Nick Harris does excellent work on back blocks, especially with his quickness and footwork. He has strength in his upper body to torque defenders and get them off-balance. Finishes defensive lineman who attempt to cross his face.
He shows NFL-level physicality on combination blocks and double teams, as well as the natural mobility to thrive on outside zone schemes. Excellent technique on inside zone, working to get foot-to-foot with his guards and easily maneuvering up to the second level while staying square. Strong in how he latches on to defensive lineman, grippy. Shows proper, low pad-level when tasked with blocking straight ahead.
Strong, sound base in pass protection against nose tackles. Allows minimal penetration due to quick hand strikes out of his stance and an immediate replace as he sinks his hips to anchor. Quick processor on second-level blitzes, picking them up and recoiling against smaller defenders. Harris can be a bit slow to see defensive line stunts and work laterally to mirror, but has stretches of dominance in 1-on-1 situations.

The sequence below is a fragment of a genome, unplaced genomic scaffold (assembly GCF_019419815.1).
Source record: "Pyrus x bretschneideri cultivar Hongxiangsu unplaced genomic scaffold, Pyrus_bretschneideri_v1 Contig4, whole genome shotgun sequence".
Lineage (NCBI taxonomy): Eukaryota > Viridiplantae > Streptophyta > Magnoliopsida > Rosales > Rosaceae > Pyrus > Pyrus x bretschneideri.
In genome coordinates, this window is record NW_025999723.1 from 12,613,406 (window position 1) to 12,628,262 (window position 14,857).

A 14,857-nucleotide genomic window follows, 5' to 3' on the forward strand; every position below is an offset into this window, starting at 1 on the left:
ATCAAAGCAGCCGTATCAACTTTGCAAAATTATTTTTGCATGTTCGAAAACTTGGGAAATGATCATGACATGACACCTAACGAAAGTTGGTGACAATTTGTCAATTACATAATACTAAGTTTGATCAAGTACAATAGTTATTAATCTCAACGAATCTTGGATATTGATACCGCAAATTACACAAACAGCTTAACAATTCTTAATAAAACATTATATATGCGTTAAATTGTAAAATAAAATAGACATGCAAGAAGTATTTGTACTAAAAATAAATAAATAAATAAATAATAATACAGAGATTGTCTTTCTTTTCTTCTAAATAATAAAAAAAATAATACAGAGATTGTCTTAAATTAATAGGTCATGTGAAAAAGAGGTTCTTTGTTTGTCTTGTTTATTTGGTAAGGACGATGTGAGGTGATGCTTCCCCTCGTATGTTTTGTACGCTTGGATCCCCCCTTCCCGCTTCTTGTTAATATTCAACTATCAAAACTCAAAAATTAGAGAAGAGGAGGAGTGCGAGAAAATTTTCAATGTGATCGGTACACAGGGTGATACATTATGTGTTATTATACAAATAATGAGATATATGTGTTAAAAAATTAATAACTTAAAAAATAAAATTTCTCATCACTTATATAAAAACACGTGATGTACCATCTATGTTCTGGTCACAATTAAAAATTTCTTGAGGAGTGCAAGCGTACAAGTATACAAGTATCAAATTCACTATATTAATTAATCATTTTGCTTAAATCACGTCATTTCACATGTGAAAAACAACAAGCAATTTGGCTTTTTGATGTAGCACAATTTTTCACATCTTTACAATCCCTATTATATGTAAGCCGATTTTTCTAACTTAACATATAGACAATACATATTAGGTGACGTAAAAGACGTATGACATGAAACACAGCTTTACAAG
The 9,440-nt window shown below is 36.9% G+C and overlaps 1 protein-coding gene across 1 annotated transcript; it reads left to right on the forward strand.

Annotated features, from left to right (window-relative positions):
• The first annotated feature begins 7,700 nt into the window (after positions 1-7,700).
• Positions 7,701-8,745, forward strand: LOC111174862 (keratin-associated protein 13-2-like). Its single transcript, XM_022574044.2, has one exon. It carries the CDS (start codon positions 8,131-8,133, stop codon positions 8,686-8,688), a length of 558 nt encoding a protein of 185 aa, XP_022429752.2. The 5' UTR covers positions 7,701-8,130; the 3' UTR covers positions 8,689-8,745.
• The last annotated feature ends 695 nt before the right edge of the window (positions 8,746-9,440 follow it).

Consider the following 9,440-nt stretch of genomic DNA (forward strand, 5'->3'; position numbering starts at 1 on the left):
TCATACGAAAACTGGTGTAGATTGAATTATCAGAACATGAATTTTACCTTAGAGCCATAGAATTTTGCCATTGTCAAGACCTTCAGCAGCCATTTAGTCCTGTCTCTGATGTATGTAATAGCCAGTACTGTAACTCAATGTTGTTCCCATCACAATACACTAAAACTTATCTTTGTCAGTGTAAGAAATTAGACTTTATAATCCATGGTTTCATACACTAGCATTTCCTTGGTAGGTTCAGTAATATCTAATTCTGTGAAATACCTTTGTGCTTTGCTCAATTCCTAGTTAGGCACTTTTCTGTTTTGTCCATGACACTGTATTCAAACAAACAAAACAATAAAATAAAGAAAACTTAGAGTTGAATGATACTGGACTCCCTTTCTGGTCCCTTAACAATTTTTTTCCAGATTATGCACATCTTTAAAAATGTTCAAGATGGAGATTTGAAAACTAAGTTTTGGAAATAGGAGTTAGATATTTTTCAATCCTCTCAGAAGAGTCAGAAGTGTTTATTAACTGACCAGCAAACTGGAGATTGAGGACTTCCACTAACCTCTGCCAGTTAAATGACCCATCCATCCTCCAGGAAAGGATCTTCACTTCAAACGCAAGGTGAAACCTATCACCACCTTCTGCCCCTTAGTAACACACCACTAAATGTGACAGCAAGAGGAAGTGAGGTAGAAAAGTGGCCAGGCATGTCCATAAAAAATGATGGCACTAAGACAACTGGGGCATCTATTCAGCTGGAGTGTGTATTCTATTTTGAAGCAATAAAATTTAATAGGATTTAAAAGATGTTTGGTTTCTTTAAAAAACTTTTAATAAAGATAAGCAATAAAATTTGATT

Despite moving to center during his collegiate career, Harris is sound in a lot of areas. He does a phenomenal job of fighting to stay square, especially in zone blocking and as he works upfield. His best work is when nose tackles try to stunt to the opposite “A” gap, as his combination of footwork and upper body power makes him dangerous.
Harris isn’t immune to getting push-pulled by quicker interior defensive lineman, and seemingly is a function of him not possessing length in his arms. This feature could concern NFL teams as he’s undersized for a center at just 6’1.
- Team Captain
- 41 career starts at both guard spots and center